Across all radioactive dating methods there is an assumption of a half-life exponential rate of deteriation. There are many rates they could have used , but the half-life rate is the perfect exponential rate only in a perfectly random environment. ie if you put a geiger counter next to a deteriating rock, the randomness should show no patterns whatsoever. However in trying to use this to create pure random numbers they discovered that there were patterns in the decay , when decay is supposed to be prefectly randomly uniform. Thus the whole assumption of the "half-life" is incorrect which basically ruins the entire methodology of rock dating.
Furthermore the patterns that were observed seem to be based on solar winds, the stronger the solar wind the faster the decay. A strong magnetic field like today's magnetic field deflects the solar wind. But what if the magnetic field was weaker in the past, this would mean that the solar wind was stronger on earth, and rocks would have decayed faster. It has been recorded that the earth went through continuous weakened magnetic fields whenever the magnetic poles reversed, which basically means that rock decay rates were never constant as is currently alleged, but went through periods of acceleration during these pole reversals. Other than the pole reversals, decay rates would have generally been stronger than today because of the general recorded weaker magnetic fields in past periods.
The strange case of solar flares and radioactive element
August 23, 2010 BY DAN STOBER
It's a mystery that presented itself unexpectedly: The radioactive decay of some elements sitting quietly in laboratories on Earth seemed to be influenced by activities inside the sun, 93 million miles away. Is this possible?
Researchers from Stanford and Purdue University believe it is. But their explanation of how it happens opens the door to yet another mystery.
There is even an outside chance that this unexpected effect is brought about by a previously unknown particle emitted by the sun. "That would be truly remarkable," said Peter Sturrock, Stanford professor emeritus of applied physics and an expert on the inner workings of the sun.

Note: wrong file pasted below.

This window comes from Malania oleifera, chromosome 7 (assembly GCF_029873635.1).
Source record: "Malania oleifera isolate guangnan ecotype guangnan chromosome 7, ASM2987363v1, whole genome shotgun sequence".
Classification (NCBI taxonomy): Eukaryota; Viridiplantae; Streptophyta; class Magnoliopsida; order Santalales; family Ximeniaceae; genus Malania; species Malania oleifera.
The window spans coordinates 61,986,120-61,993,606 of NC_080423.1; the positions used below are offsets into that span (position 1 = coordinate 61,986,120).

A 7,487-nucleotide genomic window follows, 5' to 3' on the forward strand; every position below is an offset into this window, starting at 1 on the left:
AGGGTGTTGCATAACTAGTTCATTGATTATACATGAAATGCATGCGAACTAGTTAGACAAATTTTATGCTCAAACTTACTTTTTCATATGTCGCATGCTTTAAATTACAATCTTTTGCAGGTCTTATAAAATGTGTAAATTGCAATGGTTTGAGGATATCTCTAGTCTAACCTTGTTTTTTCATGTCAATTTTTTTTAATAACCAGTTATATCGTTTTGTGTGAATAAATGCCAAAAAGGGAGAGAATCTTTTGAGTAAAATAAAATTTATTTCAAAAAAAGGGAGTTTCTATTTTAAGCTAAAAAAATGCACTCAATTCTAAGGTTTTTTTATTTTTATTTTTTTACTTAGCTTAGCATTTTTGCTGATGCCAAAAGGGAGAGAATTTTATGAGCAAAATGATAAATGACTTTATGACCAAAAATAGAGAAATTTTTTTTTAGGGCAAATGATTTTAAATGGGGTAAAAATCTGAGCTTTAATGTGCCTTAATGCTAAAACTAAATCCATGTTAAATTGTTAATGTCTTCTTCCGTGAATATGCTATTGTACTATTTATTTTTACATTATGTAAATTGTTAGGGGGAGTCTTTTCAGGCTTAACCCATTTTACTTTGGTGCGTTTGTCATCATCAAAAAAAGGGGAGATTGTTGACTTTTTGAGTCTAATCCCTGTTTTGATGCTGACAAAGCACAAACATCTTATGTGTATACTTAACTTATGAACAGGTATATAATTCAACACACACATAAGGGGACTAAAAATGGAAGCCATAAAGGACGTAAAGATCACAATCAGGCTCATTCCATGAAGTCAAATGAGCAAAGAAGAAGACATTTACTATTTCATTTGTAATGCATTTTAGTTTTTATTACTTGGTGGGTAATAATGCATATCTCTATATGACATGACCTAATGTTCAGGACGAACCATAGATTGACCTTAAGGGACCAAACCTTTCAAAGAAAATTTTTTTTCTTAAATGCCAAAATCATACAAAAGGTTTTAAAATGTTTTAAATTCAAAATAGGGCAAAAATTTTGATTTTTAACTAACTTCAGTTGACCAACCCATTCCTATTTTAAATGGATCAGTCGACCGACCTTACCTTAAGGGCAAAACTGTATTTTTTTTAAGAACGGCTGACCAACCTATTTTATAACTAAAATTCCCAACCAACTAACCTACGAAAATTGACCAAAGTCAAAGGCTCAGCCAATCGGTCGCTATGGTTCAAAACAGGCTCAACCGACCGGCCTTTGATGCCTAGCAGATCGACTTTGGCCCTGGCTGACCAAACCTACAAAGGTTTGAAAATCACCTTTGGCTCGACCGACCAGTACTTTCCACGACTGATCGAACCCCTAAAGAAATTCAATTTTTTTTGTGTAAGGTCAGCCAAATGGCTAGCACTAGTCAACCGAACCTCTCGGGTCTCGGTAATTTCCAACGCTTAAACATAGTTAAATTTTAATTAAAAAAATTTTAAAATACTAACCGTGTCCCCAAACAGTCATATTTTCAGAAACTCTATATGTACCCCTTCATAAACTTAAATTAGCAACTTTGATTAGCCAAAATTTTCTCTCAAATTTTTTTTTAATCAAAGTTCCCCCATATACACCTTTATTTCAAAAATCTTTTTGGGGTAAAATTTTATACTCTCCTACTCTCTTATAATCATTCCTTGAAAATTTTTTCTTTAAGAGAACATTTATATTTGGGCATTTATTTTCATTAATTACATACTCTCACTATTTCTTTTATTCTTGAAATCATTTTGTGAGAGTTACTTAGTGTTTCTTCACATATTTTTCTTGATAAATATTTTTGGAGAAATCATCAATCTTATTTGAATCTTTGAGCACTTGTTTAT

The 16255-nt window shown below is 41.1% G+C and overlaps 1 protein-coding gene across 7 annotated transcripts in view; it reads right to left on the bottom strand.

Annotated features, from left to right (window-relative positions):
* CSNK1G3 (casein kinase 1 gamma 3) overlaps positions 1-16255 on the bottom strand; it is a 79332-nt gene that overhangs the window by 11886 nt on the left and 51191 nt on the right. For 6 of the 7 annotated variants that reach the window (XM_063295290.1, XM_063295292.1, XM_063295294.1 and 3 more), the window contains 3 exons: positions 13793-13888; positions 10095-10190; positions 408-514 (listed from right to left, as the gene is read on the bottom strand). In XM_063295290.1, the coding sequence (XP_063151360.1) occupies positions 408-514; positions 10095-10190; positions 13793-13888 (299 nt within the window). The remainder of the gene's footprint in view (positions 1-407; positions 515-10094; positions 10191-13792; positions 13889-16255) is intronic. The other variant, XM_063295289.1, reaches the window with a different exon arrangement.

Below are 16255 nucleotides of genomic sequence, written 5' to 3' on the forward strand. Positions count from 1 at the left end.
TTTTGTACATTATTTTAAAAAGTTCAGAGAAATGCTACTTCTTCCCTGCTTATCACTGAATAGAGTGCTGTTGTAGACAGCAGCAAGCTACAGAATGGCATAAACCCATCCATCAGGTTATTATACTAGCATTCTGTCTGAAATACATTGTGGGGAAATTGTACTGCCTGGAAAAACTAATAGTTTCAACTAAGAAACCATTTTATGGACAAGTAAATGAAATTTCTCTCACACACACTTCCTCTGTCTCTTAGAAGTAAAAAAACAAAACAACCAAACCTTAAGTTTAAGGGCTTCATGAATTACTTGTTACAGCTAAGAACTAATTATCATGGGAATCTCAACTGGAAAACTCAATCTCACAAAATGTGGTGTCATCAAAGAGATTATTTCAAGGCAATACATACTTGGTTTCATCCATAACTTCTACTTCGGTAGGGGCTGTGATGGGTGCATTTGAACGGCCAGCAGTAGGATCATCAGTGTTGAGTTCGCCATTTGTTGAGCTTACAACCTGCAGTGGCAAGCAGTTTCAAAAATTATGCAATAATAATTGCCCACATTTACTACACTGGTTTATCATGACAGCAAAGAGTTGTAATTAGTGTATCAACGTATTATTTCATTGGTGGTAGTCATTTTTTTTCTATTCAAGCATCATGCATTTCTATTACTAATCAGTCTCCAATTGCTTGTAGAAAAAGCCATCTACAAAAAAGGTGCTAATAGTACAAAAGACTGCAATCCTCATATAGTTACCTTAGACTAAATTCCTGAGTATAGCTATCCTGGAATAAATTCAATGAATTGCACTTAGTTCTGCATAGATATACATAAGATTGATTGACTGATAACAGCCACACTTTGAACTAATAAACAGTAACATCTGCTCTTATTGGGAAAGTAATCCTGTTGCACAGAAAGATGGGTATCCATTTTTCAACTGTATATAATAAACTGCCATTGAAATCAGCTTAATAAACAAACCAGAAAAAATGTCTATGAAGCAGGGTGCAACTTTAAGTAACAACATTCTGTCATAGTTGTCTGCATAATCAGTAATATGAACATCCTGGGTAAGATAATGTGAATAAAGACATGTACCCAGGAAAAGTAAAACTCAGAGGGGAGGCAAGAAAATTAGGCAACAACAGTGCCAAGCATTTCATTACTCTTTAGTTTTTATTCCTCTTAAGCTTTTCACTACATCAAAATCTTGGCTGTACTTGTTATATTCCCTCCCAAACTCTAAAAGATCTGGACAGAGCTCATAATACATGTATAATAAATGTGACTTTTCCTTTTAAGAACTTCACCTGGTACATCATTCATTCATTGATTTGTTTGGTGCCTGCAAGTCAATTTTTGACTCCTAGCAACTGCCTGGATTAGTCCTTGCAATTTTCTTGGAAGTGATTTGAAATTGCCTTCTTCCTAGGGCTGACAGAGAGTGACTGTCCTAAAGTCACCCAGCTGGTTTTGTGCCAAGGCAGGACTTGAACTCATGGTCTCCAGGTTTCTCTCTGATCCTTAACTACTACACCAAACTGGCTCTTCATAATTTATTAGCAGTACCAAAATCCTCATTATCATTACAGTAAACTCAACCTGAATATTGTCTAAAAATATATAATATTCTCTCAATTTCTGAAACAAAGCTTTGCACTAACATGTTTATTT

The story begins, in a sense, in classrooms around the world, where students are taught that the rate of decay of a specific radioactive material is a constant. This concept is relied upon, for example, when anthropologists use carbon-14 to date ancient artifacts and when doctors determine the proper dose of radioactivity to treat a cancer patient.
But that assumption was challenged in an unexpected way by a group of researchers from Purdue University who at the time were more interested in random numbers than nuclear decay. (Scientists use long strings of random numbers for a variety of calculations, but they are difficult to produce, since the process used to produce the numbers has an influence on the outcome.)
Ephraim Fischbach, a physics professor at Purdue, was looking into the rate of radioactive decay of several isotopes as a possible source of random numbers generated without any human input. (A lump of radioactive cesium-137, for example, may decay at a steady rate overall, but individual atoms within the lump will decay in an unpredictable, random pattern. Thus the timing of the random ticks of a Geiger counter placed near the cesium might be used to generate random numbers.)
As the researchers pored through published data on specific isotopes, they found disagreement in the measured decay rates - odd for supposed physical constants.
Direction and intensity of Earth’s magnetic
field at the Permo-Triassic boundary:
geomagnetic reversal recorded by the
Siberian Trap Basalts, Russia
4. August 2003
Detailed studies of palaeodirectional and absolute palaeointensity patterns of geomagnetic reversals are scarce and are restricted to the Cenozoic so far. In order to verify or reject concepts developed on the basis of this dataset, reversal records which
occurred in the more distant geological past of the Earth are needed. This work presents the results obtained from the Siberian Trap Basalts (Russia) which are coeval with the Permo-Triassic boundary (250 Ma). The sequence yields the by far oldest hitherto studied detailed record of a geomagnetic transition from reversed to normal polarity and provides new insights in transitional field behaviour.